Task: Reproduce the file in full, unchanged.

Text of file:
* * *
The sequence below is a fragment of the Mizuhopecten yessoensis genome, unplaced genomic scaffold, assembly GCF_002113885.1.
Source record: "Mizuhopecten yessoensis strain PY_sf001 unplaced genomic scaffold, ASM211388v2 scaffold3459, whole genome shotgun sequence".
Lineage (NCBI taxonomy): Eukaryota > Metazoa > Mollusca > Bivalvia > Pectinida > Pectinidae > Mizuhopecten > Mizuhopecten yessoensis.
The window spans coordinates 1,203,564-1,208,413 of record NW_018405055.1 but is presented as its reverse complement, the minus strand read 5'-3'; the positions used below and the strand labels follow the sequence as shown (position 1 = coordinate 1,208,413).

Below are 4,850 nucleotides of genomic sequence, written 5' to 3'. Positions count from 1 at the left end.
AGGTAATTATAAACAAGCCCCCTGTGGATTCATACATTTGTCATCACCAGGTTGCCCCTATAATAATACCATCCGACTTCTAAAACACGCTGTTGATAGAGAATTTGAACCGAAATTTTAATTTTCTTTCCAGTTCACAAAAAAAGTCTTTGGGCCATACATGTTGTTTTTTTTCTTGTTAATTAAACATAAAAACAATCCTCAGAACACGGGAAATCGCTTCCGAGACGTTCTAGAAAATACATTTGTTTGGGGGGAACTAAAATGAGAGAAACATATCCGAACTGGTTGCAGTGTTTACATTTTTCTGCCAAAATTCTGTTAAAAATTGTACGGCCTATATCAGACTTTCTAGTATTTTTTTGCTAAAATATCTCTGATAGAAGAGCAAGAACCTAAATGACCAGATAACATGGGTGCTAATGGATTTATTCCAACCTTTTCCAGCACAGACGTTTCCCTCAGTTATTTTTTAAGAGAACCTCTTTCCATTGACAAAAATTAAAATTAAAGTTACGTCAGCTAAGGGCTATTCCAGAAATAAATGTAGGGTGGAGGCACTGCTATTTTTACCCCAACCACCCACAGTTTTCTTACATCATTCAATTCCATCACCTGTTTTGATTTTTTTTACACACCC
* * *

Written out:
The sequence below is a fragment of the Mizuhopecten yessoensis genome, unplaced genomic scaffold, assembly GCF_002113885.1.
Source record: "Mizuhopecten yessoensis strain PY_sf001 unplaced genomic scaffold, ASM211388v2 scaffold3459, whole genome shotgun sequence".
Lineage (NCBI taxonomy): Eukaryota > Metazoa > Mollusca > Bivalvia > Pectinida > Pectinidae > Mizuhopecten > Mizuhopecten yessoensis.
The window spans coordinates 1,203,564-1,208,413 of record NW_018405055.1 but is presented as its reverse complement, the minus strand read 5'-3'; the positions used below and the strand labels follow the sequence as shown (position 1 = coordinate 1,208,413).

Below are 4,850 nucleotides of genomic sequence, written 5' to 3'. Positions count from 1 at the left end.
AGGTAATTATAAACAAGCCCCCTGTGGATTCATACATTTGTCATCACCAGGTTGCCCCTATAATAATACCATCCGACTTCTAAAACACGCTGTTGATAGAGAATTTGAACCGAAATTTTAATTTTCTTTCCAGTTCACAAAAAAAGTCTTTGGGCCATACATGTTGTTTTTTTTCTTGTTAATTAAACATAAAAACAATCCTCAGAACACGGGAAATCGCTTCCGAGACGTTCTAGAAAATACATTTGTTTGGGGGGAACTAAAATGAGAGAAACATATCCGAACTGGTTGCAGTGTTTACATTTTTCTGCCAAAATTCTGTTAAAAATTGTACGGCCTATATCAGACTTTCTAGTATTTTTTTGCTAAAATATCTCTGATAGAAGAGCAAGAACCTAAATGACCAGATAACATGGGTGCTAATGGATTTATTCCAACCTTTTCCAGCACAGACGTTTCCCTCAGTTATTTTTTAAGAGAACCTCTTTCCATTGACAAAAATTAAAATTAAAGTTACGTCAGCTAAGGGCTATTCCAGAAATAAATGTAGGGTGGAGGCACTGCTATTTTTACCCCAACCACCCACAGTTTTCTTACATCATTCAATTCCATCACCTGTTTTGATTTTTTTTACACACCC